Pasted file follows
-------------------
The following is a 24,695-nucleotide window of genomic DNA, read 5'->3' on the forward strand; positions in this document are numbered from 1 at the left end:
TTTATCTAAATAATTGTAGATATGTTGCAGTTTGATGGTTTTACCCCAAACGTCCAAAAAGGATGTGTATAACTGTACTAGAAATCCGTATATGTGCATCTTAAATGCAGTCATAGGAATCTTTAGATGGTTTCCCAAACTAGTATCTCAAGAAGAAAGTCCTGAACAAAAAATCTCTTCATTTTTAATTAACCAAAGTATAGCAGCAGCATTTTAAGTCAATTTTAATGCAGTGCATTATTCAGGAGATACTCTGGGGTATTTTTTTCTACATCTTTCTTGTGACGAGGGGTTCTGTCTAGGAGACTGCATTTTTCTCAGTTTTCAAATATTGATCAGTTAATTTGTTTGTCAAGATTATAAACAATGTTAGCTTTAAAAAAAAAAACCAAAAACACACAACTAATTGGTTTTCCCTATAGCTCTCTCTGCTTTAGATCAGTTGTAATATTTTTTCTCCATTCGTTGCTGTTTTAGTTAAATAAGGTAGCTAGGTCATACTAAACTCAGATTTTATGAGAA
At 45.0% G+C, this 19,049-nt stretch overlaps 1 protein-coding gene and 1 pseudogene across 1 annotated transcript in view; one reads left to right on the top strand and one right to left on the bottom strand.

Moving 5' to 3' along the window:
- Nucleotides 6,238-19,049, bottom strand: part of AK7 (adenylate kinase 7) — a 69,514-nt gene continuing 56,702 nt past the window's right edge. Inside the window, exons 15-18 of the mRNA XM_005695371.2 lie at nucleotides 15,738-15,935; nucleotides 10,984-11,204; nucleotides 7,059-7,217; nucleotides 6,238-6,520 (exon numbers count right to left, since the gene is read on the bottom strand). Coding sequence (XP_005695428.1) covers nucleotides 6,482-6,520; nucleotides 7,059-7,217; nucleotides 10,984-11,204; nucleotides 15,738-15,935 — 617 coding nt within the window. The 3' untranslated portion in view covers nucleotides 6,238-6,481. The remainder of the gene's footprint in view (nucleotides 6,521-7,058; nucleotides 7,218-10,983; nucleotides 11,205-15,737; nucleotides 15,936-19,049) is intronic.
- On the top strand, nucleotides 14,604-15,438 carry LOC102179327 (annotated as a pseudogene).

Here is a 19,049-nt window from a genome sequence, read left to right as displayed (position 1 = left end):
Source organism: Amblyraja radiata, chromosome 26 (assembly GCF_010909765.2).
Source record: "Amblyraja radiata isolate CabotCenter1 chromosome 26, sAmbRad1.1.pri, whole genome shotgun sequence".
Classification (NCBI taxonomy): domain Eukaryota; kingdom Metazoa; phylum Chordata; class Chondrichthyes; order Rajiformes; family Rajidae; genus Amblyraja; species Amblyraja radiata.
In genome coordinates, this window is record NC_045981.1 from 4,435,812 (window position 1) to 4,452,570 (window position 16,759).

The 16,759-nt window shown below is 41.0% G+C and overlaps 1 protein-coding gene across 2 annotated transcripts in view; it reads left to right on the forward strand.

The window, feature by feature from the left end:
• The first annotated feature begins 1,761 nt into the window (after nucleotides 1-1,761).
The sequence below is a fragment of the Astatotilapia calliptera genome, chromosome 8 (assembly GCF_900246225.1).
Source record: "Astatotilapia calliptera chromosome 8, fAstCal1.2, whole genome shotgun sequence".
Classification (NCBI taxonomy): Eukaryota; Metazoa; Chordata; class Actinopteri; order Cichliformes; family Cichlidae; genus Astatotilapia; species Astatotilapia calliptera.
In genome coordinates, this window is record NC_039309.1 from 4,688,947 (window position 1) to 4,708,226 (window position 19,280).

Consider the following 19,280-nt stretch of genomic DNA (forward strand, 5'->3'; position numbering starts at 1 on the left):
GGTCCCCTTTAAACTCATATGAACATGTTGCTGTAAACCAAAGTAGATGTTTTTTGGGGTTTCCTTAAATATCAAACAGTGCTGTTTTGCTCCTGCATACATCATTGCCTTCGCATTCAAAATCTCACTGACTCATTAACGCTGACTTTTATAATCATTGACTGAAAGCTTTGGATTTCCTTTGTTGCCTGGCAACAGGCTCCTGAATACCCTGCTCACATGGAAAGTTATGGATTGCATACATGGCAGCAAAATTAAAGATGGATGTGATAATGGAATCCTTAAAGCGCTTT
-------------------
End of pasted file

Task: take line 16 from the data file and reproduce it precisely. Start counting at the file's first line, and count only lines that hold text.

Source record: "Astatotilapia calliptera chromosome 8, fAstCal1.2, whole genome shotgun sequence".